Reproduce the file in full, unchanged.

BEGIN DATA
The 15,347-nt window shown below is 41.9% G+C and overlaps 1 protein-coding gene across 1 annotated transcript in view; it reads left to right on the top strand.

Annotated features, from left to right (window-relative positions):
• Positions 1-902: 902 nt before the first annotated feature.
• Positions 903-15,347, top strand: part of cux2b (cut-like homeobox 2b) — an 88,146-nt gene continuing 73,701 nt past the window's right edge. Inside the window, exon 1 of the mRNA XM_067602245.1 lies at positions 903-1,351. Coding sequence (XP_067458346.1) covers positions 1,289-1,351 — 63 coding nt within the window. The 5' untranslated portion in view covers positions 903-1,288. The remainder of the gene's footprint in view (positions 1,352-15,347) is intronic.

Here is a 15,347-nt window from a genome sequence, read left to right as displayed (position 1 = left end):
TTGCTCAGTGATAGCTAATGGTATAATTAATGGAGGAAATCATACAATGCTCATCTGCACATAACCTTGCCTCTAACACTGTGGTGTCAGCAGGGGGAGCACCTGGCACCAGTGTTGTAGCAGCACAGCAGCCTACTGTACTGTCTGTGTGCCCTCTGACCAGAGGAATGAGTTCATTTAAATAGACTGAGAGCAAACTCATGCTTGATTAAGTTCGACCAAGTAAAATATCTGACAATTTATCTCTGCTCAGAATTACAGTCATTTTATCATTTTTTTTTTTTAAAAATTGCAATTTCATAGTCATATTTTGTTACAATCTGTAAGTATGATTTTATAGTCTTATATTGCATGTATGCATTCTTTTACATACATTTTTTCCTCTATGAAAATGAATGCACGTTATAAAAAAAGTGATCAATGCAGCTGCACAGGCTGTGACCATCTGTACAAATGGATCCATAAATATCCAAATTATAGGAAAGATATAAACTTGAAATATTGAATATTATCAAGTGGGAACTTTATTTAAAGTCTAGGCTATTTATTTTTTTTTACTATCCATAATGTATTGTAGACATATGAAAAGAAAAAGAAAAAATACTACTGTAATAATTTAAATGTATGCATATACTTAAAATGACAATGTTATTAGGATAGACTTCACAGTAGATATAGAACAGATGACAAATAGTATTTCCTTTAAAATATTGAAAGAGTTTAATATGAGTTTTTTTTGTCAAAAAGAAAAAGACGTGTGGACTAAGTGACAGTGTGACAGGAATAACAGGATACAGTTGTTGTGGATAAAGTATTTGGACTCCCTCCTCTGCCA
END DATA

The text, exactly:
The 15,347-nt window shown below is 41.9% G+C and overlaps 1 protein-coding gene across 1 annotated transcript in view; it reads left to right on the top strand.

Annotated features, from left to right (window-relative positions):
• Positions 1-902: 902 nt before the first annotated feature.
• Positions 903-15,347, top strand: part of cux2b (cut-like homeobox 2b) — an 88,146-nt gene continuing 73,701 nt past the window's right edge. Inside the window, exon 1 of the mRNA XM_067602245.1 lies at positions 903-1,351. Coding sequence (XP_067458346.1) covers positions 1,289-1,351 — 63 coding nt within the window. The 5' untranslated portion in view covers positions 903-1,288. The remainder of the gene's footprint in view (positions 1,352-15,347) is intronic.

Here is a 15,347-nt window from a genome sequence, read left to right as displayed (position 1 = left end):
TTGCTCAGTGATAGCTAATGGTATAATTAATGGAGGAAATCATACAATGCTCATCTGCACATAACCTTGCCTCTAACACTGTGGTGTCAGCAGGGGGAGCACCTGGCACCAGTGTTGTAGCAGCACAGCAGCCTACTGTACTGTCTGTGTGCCCTCTGACCAGAGGAATGAGTTCATTTAAATAGACTGAGAGCAAACTCATGCTTGATTAAGTTCGACCAAGTAAAATATCTGACAATTTATCTCTGCTCAGAATTACAGTCATTTTATCATTTTTTTTTTTTAAAAATTGCAATTTCATAGTCATATTTTGTTACAATCTGTAAGTATGATTTTATAGTCTTATATTGCATGTATGCATTCTTTTACATACATTTTTTCCTCTATGAAAATGAATGCACGTTATAAAAAAAGTGATCAATGCAGCTGCACAGGCTGTGACCATCTGTACAAATGGATCCATAAATATCCAAATTATAGGAAAGATATAAACTTGAAATATTGAATATTATCAAGTGGGAACTTTATTTAAAGTCTAGGCTATTTATTTTTTTTTACTATCCATAATGTATTGTAGACATATGAAAAGAAAAAGAAAAAATACTACTGTAATAATTTAAATGTATGCATATACTTAAAATGACAATGTTATTAGGATAGACTTCACAGTAGATATAGAACAGATGACAAATAGTATTTCCTTTAAAATATTGAAAGAGTTTAATATGAGTTTTTTTTGTCAAAAAGAAAAAGACGTGTGGACTAAGTGACAGTGTGACAGGAATAACAGGATACAGTTGTTGTGGATAAAGTATTTGGACTCCCTCCTCTGCCA